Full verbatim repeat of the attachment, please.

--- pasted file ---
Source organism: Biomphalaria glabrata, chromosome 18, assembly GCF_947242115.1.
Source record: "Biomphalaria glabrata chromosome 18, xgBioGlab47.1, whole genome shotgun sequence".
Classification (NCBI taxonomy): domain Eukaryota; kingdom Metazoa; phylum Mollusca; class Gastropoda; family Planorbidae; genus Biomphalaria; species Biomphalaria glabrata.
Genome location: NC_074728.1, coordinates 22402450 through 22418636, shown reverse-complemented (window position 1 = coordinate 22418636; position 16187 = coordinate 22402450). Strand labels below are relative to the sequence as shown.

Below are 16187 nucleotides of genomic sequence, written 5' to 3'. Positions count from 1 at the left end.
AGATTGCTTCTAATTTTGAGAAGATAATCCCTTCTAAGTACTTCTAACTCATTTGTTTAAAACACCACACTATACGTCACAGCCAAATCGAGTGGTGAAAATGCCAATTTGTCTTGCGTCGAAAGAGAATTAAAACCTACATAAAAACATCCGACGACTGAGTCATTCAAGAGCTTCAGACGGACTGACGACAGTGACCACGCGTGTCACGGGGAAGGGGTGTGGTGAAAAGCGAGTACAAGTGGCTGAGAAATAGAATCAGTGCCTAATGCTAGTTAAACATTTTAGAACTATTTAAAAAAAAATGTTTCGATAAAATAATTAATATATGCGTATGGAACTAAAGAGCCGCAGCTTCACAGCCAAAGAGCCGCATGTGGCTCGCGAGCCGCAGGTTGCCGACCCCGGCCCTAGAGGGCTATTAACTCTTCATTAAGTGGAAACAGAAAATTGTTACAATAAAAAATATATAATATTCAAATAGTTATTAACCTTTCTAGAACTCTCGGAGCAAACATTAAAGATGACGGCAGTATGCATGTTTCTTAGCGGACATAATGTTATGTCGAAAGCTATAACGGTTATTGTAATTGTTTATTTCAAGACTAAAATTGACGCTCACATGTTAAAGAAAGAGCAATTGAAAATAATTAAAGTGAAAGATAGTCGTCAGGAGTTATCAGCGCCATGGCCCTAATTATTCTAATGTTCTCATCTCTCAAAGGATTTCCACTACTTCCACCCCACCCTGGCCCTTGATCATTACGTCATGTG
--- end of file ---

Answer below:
Source organism: Biomphalaria glabrata, chromosome 18, assembly GCF_947242115.1.
Source record: "Biomphalaria glabrata chromosome 18, xgBioGlab47.1, whole genome shotgun sequence".
Classification (NCBI taxonomy): domain Eukaryota; kingdom Metazoa; phylum Mollusca; class Gastropoda; family Planorbidae; genus Biomphalaria; species Biomphalaria glabrata.
Genome location: NC_074728.1, coordinates 22402450 through 22418636, shown reverse-complemented (window position 1 = coordinate 22418636; position 16187 = coordinate 22402450). Strand labels below are relative to the sequence as shown.

Below are 16187 nucleotides of genomic sequence, written 5' to 3'. Positions count from 1 at the left end.
AGATTGCTTCTAATTTTGAGAAGATAATCCCTTCTAAGTACTTCTAACTCATTTGTTTAAAACACCACACTATACGTCACAGCCAAATCGAGTGGTGAAAATGCCAATTTGTCTTGCGTCGAAAGAGAATTAAAACCTACATAAAAACATCCGACGACTGAGTCATTCAAGAGCTTCAGACGGACTGACGACAGTGACCACGCGTGTCACGGGGAAGGGGTGTGGTGAAAAGCGAGTACAAGTGGCTGAGAAATAGAATCAGTGCCTAATGCTAGTTAAACATTTTAGAACTATTTAAAAAAAAATGTTTCGATAAAATAATTAATATATGCGTATGGAACTAAAGAGCCGCAGCTTCACAGCCAAAGAGCCGCATGTGGCTCGCGAGCCGCAGGTTGCCGACCCCGGCCCTAGAGGGCTATTAACTCTTCATTAAGTGGAAACAGAAAATTGTTACAATAAAAAATATATAATATTCAAATAGTTATTAACCTTTCTAGAACTCTCGGAGCAAACATTAAAGATGACGGCAGTATGCATGTTTCTTAGCGGACATAATGTTATGTCGAAAGCTATAACGGTTATTGTAATTGTTTATTTCAAGACTAAAATTGACGCTCACATGTTAAAGAAAGAGCAATTGAAAATAATTAAAGTGAAAGATAGTCGTCAGGAGTTATCAGCGCCATGGCCCTAATTATTCTAATGTTCTCATCTCTCAAAGGATTTCCACTACTTCCACCCCACCCTGGCCCTTGATCATTACGTCATGTG